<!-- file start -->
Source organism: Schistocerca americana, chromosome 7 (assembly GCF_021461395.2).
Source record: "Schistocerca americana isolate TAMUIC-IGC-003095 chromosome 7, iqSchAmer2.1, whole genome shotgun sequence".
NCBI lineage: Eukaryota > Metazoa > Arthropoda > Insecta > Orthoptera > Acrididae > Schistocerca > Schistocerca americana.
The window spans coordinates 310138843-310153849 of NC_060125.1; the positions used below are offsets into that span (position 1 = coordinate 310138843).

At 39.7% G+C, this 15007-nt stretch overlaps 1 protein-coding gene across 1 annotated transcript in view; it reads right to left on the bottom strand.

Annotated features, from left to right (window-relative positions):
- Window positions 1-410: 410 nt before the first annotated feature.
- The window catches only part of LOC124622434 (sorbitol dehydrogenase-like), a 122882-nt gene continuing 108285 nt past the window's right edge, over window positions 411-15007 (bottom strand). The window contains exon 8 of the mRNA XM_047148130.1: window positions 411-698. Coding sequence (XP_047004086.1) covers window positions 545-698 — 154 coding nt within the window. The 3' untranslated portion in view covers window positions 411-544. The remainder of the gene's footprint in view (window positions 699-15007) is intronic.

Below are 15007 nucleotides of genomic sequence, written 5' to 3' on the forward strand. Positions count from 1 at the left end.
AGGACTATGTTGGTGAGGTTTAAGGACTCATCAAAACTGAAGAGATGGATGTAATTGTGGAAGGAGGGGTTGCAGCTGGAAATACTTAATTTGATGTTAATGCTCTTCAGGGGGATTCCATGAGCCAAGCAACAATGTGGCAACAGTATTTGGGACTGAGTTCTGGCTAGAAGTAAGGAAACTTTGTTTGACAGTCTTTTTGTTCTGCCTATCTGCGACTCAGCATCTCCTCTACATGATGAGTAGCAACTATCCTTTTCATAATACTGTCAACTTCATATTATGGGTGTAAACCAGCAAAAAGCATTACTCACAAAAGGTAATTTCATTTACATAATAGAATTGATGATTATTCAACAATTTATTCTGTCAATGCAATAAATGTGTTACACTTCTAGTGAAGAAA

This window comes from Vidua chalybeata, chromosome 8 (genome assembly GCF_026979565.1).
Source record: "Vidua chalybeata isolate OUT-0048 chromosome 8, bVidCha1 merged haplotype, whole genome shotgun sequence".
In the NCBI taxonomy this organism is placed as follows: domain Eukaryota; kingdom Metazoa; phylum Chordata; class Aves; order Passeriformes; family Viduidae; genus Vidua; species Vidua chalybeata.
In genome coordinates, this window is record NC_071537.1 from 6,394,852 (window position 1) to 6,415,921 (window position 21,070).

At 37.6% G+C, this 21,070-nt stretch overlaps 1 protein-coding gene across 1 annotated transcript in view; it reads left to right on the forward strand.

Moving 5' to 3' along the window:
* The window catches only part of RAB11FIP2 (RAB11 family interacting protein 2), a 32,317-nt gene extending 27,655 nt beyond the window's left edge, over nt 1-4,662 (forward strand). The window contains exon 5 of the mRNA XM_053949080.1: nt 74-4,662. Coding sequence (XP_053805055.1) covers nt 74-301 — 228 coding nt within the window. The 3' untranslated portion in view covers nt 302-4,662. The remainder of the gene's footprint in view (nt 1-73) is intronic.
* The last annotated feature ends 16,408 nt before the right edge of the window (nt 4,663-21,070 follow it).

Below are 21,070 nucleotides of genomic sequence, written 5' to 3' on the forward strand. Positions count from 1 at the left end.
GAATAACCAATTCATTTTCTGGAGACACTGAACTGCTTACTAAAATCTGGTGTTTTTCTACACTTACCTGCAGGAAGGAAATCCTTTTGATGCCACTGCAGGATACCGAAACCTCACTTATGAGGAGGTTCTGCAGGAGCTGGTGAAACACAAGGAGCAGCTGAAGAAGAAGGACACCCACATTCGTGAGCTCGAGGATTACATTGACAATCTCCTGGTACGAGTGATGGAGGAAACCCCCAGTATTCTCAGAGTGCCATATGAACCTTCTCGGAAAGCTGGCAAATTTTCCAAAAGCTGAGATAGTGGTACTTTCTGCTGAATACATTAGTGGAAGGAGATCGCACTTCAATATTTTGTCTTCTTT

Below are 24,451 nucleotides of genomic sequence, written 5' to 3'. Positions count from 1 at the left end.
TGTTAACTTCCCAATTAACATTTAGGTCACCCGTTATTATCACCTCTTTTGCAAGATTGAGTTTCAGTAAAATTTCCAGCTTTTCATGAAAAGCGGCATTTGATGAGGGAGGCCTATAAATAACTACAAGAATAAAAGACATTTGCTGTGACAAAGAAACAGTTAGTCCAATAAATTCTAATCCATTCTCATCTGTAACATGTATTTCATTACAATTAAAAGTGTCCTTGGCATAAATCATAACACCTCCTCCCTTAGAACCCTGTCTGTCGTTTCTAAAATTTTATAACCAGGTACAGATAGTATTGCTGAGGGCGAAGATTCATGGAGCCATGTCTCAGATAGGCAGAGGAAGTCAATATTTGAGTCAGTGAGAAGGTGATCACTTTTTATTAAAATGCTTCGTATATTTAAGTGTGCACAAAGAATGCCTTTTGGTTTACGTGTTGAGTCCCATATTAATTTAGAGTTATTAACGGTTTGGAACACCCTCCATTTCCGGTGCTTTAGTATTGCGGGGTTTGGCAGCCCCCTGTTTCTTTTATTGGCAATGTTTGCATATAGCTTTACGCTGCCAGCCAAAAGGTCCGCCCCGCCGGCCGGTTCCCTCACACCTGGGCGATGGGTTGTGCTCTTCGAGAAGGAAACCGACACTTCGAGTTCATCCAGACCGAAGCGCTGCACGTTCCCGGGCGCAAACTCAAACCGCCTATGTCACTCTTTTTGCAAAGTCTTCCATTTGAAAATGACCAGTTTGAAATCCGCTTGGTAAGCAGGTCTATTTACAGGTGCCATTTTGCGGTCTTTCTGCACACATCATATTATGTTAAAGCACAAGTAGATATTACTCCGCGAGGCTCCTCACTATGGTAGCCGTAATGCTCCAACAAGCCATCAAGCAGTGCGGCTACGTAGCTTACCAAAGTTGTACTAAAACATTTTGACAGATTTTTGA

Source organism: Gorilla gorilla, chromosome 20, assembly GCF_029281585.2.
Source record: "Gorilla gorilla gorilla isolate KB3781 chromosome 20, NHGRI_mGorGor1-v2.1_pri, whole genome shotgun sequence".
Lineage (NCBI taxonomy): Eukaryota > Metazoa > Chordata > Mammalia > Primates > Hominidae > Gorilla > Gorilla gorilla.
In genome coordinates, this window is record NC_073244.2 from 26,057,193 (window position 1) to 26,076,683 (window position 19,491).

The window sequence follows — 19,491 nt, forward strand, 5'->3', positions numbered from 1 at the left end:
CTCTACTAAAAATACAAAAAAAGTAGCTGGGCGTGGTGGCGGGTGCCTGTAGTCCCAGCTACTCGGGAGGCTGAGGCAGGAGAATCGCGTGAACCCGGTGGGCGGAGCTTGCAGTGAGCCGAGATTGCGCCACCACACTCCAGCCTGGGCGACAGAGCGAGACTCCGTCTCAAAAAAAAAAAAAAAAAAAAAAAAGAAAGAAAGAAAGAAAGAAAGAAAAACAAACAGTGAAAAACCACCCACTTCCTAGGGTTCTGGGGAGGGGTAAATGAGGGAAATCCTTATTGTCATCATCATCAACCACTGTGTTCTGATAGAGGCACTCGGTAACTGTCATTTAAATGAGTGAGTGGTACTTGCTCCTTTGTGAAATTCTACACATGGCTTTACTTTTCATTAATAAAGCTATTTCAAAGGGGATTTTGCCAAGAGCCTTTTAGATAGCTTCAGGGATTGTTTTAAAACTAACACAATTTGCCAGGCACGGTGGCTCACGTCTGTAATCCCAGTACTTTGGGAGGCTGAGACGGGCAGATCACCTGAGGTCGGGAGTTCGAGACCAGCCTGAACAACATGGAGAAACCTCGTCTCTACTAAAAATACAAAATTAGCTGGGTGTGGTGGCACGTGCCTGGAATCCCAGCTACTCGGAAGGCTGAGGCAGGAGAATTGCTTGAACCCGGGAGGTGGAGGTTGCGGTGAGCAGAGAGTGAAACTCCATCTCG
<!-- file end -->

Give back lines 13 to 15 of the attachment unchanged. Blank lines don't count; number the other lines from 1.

In the NCBI taxonomy this organism is placed as follows: domain Eukaryota; kingdom Metazoa; phylum Chordata; class Aves; order Passeriformes; family Viduidae; genus Vidua; species Vidua chalybeata.
In genome coordinates, this window is record NC_071537.1 from 6,394,852 (window position 1) to 6,415,921 (window position 21,070).

At 37.6% G+C, this 21,070-nt stretch overlaps 1 protein-coding gene across 1 annotated transcript in view; it reads left to right on the forward strand.